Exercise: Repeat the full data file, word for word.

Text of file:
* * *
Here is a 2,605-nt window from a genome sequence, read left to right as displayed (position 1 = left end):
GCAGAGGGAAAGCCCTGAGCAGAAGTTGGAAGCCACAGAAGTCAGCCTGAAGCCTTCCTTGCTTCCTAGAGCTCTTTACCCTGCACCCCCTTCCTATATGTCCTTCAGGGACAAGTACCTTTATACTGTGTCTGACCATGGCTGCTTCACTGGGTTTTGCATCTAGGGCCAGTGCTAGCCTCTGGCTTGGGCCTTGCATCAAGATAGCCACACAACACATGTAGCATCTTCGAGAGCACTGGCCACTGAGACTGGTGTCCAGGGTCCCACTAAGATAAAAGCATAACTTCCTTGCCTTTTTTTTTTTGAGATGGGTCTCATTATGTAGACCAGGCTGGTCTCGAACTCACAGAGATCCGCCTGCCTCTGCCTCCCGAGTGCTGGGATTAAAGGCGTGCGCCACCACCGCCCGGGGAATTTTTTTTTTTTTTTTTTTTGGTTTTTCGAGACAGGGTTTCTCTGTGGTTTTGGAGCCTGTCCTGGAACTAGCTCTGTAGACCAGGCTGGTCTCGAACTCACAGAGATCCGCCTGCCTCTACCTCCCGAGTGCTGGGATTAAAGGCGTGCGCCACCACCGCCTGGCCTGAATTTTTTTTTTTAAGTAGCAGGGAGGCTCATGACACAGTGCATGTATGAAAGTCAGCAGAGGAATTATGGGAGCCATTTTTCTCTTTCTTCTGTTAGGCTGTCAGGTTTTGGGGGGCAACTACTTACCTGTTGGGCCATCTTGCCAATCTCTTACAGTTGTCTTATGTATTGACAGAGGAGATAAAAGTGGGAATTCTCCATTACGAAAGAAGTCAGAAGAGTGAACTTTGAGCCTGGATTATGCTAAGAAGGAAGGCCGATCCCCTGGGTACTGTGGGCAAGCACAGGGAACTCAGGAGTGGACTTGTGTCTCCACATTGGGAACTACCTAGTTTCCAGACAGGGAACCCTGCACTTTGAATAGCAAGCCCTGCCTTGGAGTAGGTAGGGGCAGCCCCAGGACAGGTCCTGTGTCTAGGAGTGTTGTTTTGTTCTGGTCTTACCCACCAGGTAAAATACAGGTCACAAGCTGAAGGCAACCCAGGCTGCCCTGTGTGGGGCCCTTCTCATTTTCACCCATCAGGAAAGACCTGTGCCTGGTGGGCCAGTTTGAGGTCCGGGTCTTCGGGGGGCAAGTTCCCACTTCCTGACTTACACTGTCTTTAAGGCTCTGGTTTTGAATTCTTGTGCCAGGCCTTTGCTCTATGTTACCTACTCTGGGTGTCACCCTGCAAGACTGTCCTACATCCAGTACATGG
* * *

Here is a 2,605-nt window from a genome sequence, read left to right as displayed (position 1 = left end):
GCAGAGGGAAAGCCCTGAGCAGAAGTTGGAAGCCACAGAAGTCAGCCTGAAGCCTTCCTTGCTTCCTAGAGCTCTTTACCCTGCACCCCCTTCCTATATGTCCTTCAGGGACAAGTACCTTTATACTGTGTCTGACCATGGCTGCTTCACTGGGTTTTGCATCTAGGGCCAGTGCTAGCCTCTGGCTTGGGCCTTGCATCAAGATAGCCACACAACACATGTAGCATCTTCGAGAGCACTGGCCACTGAGACTGGTGTCCAGGGTCCCACTAAGATAAAAGCATAACTTCCTTGCCTTTTTTTTTTTGAGATGGGTCTCATTATGTAGACCAGGCTGGTCTCGAACTCACAGAGATCCGCCTGCCTCTGCCTCCCGAGTGCTGGGATTAAAGGCGTGCGCCACCACCGCCCGGGGAATTTTTTTTTTTTTTTTTTTTGGTTTTTCGAGACAGGGTTTCTCTGTGGTTTTGGAGCCTGTCCTGGAACTAGCTCTGTAGACCAGGCTGGTCTCGAACTCACAGAGATCCGCCTGCCTCTACCTCCCGAGTGCTGGGATTAAAGGCGTGCGCCACCACCGCCTGGCCTGAATTTTTTTTTTTAAGTAGCAGGGAGGCTCATGACACAGTGCATGTATGAAAGTCAGCAGAGGAATTATGGGAGCCATTTTTCTCTTTCTTCTGTTAGGCTGTCAGGTTTTGGGGGGCAACTACTTACCTGTTGGGCCATCTTGCCAATCTCTTACAGTTGTCTTATGTATTGACAGAGGAGATAAAAGTGGGAATTCTCCATTACGAAAGAAGTCAGAAGAGTGAACTTTGAGCCTGGATTATGCTAAGAAGGAAGGCCGATCCCCTGGGTACTGTGGGCAAGCACAGGGAACTCAGGAGTGGACTTGTGTCTCCACATTGGGAACTACCTAGTTTCCAGACAGGGAACCCTGCACTTTGAATAGCAAGCCCTGCCTTGGAGTAGGTAGGGGCAGCCCCAGGACAGGTCCTGTGTCTAGGAGTGTTGTTTTGTTCTGGTCTTACCCACCAGGTAAAATACAGGTCACAAGCTGAAGGCAACCCAGGCTGCCCTGTGTGGGGCCCTTCTCATTTTCACCCATCAGGAAAGACCTGTGCCTGGTGGGCCAGTTTGAGGTCCGGGTCTTCGGGGGGCAAGTTCCCACTTCCTGACTTACACTGTCTTTAAGGCTCTGGTTTTGAATTCTTGTGCCAGGCCTTTGCTCTATGTTACCTACTCTGGGTGTCACCCTGCAAGACTGTCCTACATCCAGTACATGG